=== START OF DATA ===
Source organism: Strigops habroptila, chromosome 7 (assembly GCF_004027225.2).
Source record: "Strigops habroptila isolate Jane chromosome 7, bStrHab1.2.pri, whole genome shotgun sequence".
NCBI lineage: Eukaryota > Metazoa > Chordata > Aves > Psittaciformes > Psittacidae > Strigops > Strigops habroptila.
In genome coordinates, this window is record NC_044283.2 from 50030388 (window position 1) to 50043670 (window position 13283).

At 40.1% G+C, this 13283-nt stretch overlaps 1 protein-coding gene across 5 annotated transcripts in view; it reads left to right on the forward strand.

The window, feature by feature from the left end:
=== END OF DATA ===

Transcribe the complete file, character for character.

Source organism: Strigops habroptila, chromosome 7 (assembly GCF_004027225.2).
Source record: "Strigops habroptila isolate Jane chromosome 7, bStrHab1.2.pri, whole genome shotgun sequence".
NCBI lineage: Eukaryota > Metazoa > Chordata > Aves > Psittaciformes > Psittacidae > Strigops > Strigops habroptila.
In genome coordinates, this window is record NC_044283.2 from 50030388 (window position 1) to 50043670 (window position 13283).

At 40.1% G+C, this 13283-nt stretch overlaps 1 protein-coding gene across 5 annotated transcripts in view; it reads left to right on the forward strand.

The window, feature by feature from the left end: